COME then, tell me, sage divine,
Is it an offence to own
That our bosoms e'er incline
Toward immortal glory's throne?
For with me nor pomp, nor pleasure, 5 Bourbon's might, Braganza's treasure,
So can fancy's dream rejoice,
So conciliate reason's choice,
As one approving word of her impartial voice.II.
If to spurn at noble praise 10 Be the pass-port to thy heaven,
Follow thou those gloomy ways;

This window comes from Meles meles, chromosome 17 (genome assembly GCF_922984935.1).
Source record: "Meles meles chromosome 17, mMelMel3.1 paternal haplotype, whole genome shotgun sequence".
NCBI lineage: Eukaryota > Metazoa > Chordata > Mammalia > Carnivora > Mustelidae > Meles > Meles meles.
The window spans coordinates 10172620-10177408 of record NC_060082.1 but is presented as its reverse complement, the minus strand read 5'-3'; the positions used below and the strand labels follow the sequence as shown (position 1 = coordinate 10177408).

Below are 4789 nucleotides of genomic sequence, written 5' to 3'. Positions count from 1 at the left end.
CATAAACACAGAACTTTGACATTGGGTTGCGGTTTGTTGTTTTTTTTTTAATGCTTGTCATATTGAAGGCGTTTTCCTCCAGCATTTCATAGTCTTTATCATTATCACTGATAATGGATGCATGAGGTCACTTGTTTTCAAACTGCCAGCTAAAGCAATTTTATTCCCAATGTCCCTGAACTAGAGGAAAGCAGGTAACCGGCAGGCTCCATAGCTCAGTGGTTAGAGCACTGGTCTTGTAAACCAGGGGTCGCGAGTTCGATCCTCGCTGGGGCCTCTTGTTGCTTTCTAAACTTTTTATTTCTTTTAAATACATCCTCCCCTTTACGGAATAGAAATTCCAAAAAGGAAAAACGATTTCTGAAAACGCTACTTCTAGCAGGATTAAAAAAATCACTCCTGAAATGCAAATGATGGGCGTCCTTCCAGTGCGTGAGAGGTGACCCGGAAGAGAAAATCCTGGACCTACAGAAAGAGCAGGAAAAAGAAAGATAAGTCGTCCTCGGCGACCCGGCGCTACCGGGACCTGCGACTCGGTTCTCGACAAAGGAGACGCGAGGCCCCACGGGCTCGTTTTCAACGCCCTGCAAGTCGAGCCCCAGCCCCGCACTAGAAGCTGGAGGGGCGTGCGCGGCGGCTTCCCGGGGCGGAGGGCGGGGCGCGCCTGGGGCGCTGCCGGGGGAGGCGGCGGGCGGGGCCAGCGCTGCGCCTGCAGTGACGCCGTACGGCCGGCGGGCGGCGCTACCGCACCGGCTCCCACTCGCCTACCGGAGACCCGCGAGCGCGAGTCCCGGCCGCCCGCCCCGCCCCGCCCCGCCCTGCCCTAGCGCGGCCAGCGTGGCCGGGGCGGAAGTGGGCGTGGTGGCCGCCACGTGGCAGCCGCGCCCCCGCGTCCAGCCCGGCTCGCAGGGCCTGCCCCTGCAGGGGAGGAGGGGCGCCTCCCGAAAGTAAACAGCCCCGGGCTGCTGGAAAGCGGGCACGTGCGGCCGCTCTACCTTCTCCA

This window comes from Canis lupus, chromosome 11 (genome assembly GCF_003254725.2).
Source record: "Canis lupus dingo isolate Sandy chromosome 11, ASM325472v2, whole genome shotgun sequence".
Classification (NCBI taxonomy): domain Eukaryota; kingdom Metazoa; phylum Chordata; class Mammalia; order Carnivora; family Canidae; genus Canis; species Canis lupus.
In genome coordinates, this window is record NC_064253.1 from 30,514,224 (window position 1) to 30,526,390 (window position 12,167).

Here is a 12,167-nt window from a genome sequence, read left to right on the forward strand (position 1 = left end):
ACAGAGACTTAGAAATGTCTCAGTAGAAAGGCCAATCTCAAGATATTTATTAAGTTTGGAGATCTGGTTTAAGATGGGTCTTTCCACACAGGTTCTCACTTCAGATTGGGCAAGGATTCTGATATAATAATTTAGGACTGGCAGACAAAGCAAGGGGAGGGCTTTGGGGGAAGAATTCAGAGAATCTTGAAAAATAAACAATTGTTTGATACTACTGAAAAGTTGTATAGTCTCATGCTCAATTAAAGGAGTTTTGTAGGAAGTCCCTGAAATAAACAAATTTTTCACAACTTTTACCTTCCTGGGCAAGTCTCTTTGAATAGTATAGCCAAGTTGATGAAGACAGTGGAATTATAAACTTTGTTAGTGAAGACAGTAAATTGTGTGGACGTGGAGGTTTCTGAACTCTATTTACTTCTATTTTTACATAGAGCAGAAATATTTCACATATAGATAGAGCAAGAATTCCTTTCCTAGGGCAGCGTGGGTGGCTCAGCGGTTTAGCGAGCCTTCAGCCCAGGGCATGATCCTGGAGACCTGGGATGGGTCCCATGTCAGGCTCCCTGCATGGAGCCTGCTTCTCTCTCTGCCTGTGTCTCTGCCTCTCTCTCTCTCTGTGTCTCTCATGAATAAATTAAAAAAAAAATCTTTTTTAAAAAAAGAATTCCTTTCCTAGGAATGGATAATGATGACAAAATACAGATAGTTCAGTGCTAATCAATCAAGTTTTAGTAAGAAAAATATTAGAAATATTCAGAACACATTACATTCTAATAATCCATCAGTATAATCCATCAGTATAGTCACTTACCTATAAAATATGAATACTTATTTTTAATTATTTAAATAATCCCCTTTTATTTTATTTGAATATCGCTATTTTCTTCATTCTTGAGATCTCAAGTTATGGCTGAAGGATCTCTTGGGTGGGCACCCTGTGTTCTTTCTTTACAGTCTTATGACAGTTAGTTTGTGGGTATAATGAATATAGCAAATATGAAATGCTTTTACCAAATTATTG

No such law to me was given,
Nor, I trust, shall I deplore me
Faring like my friends before me;
Nor an holier place desire
Than Timoleon's arms acquire,
And Tully's curule chair, and Milton's golden lyre.CHARLES WESLEY
HARK, how all the welkin rings,
"Glory to the King of kings;
Peace on earth, and mercy mild,
God and sinners reconciled!"
Joyful, all ye nations, rise, 5 Join the triumph of the skies;1
Published in Poems, 1772. Text of first edition.